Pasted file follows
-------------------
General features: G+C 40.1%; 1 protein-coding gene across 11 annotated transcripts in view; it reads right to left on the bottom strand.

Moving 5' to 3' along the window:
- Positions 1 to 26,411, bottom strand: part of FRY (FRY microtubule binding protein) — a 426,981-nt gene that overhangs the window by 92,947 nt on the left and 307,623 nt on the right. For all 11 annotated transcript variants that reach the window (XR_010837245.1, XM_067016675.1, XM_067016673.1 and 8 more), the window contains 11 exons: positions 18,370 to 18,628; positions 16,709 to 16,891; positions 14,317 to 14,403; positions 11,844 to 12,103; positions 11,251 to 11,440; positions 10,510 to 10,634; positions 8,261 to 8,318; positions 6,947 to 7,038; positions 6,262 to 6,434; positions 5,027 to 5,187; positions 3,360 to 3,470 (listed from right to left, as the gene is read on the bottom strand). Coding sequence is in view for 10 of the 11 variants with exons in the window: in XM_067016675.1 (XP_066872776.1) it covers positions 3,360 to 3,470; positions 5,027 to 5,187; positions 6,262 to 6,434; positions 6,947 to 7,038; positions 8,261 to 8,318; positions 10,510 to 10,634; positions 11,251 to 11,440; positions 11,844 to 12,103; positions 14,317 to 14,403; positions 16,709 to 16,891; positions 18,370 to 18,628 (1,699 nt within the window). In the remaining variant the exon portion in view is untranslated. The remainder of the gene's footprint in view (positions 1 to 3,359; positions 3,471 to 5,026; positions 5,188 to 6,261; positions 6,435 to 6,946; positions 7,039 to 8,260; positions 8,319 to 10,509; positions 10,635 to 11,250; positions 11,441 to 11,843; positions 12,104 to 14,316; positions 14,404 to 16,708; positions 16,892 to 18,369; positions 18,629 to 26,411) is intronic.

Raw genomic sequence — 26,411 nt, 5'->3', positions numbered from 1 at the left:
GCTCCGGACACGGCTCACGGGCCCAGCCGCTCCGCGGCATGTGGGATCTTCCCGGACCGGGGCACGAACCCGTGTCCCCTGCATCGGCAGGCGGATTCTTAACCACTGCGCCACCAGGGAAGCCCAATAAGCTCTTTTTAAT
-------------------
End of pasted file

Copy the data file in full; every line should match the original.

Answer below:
General features: G+C 40.1%; 1 protein-coding gene across 11 annotated transcripts in view; it reads right to left on the bottom strand.

Moving 5' to 3' along the window:
- Positions 1 to 26,411, bottom strand: part of FRY (FRY microtubule binding protein) — a 426,981-nt gene that overhangs the window by 92,947 nt on the left and 307,623 nt on the right. For all 11 annotated transcript variants that reach the window (XR_010837245.1, XM_067016675.1, XM_067016673.1 and 8 more), the window contains 11 exons: positions 18,370 to 18,628; positions 16,709 to 16,891; positions 14,317 to 14,403; positions 11,844 to 12,103; positions 11,251 to 11,440; positions 10,510 to 10,634; positions 8,261 to 8,318; positions 6,947 to 7,038; positions 6,262 to 6,434; positions 5,027 to 5,187; positions 3,360 to 3,470 (listed from right to left, as the gene is read on the bottom strand). Coding sequence is in view for 10 of the 11 variants with exons in the window: in XM_067016675.1 (XP_066872776.1) it covers positions 3,360 to 3,470; positions 5,027 to 5,187; positions 6,262 to 6,434; positions 6,947 to 7,038; positions 8,261 to 8,318; positions 10,510 to 10,634; positions 11,251 to 11,440; positions 11,844 to 12,103; positions 14,317 to 14,403; positions 16,709 to 16,891; positions 18,370 to 18,628 (1,699 nt within the window). In the remaining variant the exon portion in view is untranslated. The remainder of the gene's footprint in view (positions 1 to 3,359; positions 3,471 to 5,026; positions 5,188 to 6,261; positions 6,435 to 6,946; positions 7,039 to 8,260; positions 8,319 to 10,509; positions 10,635 to 11,250; positions 11,441 to 11,843; positions 12,104 to 14,316; positions 14,404 to 16,708; positions 16,892 to 18,369; positions 18,629 to 26,411) is intronic.

Raw genomic sequence — 26,411 nt, 5'->3', positions numbered from 1 at the left:
GCTCCGGACACGGCTCACGGGCCCAGCCGCTCCGCGGCATGTGGGATCTTCCCGGACCGGGGCACGAACCCGTGTCCCCTGCATCGGCAGGCGGATTCTTAACCACTGCGCCACCAGGGAAGCCCAATAAGCTCTTTTTAAT